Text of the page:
Eddie looks at the man. He wears jeans and a T-shirt with a leather jacket hanging at the back of the bar stool. Eddie wonders how a life like that would be, nobody expecting him to do anything. He picks up the glass the bartender sets in front of him and takes a long, burning drink. In moments, he feels better. What did it all matter anyway? So he’d lose his job? He’d find another one. So his wife would be angry? She always was anyway. And he’d long lost hope at being his son’s friend, they were too different to ever find a way to make that connection.
Time passes as Eddies finishes drink after drink idly talking to the man next to him, quietly envying the man's uncomplicated life.
They are interrupted by the television.
“Breaking news. It appears that an airplane has crashed into the north tower of the World Trade Center in New York City. At this point details are sketchy about what could have caused such an accident.”
Eddie and the others in the bar become quiet listening to the newscaster. In moments, the images appear on the screen. A tiny toy-like airplane flying directly into the massive building, black smoke billowing behind.
Eddie’s new friend turns to him. “Jesus, what do you think could have happened?”
Eddie shakes his head. Just as he is trying to say something the newscaster breaks in again.
“Oh my god, I’m getting news.... news from New York that another plane, it appears to be a United Airlines flight, Flight 175 out of Boston, has been hijacked and is heading toward New York. This looks like a planned terrorist attack.”
Eddie suddenly goes blank as his eyes watch the plane he should have been on crash directly into the top floors of the south tower of the World Trade Center. He feels ill. In perplexing slow motion, the building collapses like so many houses of cards. He hears screams coming from inside the terminal. He turns to his friend.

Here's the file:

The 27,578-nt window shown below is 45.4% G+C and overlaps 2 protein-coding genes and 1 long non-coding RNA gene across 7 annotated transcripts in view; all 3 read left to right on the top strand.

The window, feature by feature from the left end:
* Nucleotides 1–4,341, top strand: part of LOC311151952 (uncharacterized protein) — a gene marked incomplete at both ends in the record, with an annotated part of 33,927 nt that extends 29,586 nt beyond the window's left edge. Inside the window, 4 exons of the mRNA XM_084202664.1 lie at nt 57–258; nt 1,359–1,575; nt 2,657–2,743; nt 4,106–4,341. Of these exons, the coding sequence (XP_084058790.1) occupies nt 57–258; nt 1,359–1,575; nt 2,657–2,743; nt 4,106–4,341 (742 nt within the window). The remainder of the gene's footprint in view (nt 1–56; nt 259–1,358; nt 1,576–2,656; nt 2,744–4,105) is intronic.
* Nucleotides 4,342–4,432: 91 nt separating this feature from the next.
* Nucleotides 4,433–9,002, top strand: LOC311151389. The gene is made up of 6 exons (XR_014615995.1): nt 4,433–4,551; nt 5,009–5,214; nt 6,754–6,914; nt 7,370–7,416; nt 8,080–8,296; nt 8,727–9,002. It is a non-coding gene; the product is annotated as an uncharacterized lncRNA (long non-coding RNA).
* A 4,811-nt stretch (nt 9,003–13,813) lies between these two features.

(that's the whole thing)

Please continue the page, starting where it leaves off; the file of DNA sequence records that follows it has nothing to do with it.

“That’s me, my plane.... the one I missed.....I’m supposed to be on that plane.”
His new friend pats him on the back. “Oh man, are you okay?”
Eddie feels numb, he feels cold and hot, and, as the realisation sets in, he is surprised to find himself crying. His new friend pats his back again, repeating words that Eddie can’t quite hear. Time stops as they watched over and over the image of how his life could have ended.
The rest of the day Eddie and his new friend sit together at the bar watching, wondering what to do. Evening arrives and, now both properly drunk, his new friend turns to him.
"What you gonna do man? You need to call someone, let them know you’re okay. They’re gonna be thinking you’re dead.”
Eddie nods his head. He’s right. They’d likely be relieved to hear his voice, but still he stays sitting, unable to do anything, mesmerised by the unending news coverage, by his paralysed thoughts.
His friend gets up to leave. “Well Eddie, I gotta go. There are no flights taking off today. Listen, if you find yourself in Thailand look me up.” He takes a slip of paper out of his pocket and writes his address and phone number on it then hands it to Eddie.
Eddie slips the paper into his pocket. He reaches out to give his new friend a hug. “Thanks for staying.”
Eddie sits alone at the bar watching people coming and going in different levels of shock and sadness. His mind slowly creeps through the events of his life up to this point. His happy childhood full of so many dreams, his typically problematic teenage years, his dismal performance at university that led to a series of dead end jobs he hated, and his marriage. His wife, always critical; he would never be good enough, not for her. Eddie wondered what went wrong? Where did he stop being that happy, sandy haired boy who would one day grow up to be a cowboy, a police officer, Superman? What if he had died today, what would that boy have thought of the life Eddie had lived for him? Would he have been proud or disappointed? Eddie hardly needed to ask the question.
He sits drinking until the orange light of morning pokes through the big windows behind him. A new day. Eddie thought of going home to his wife and son, to his life, and he realises that he can’t. He’s made some wrong choices in life and fate has offered him a second chance. That thought alone gave him a surge of energy and hopefulness. For the first time in years, he looked forward to this new day and all of the excitement that it would hold for him. He pays off his tab and heads towards the exit.
At the airport door, Eddie spots his car in the parking lot. He takes his heavy key ring out of his pocket. For a moment he looks at the familiar keys: to his house, his office, his life, then he drops them in the dust bin and heads for the train station.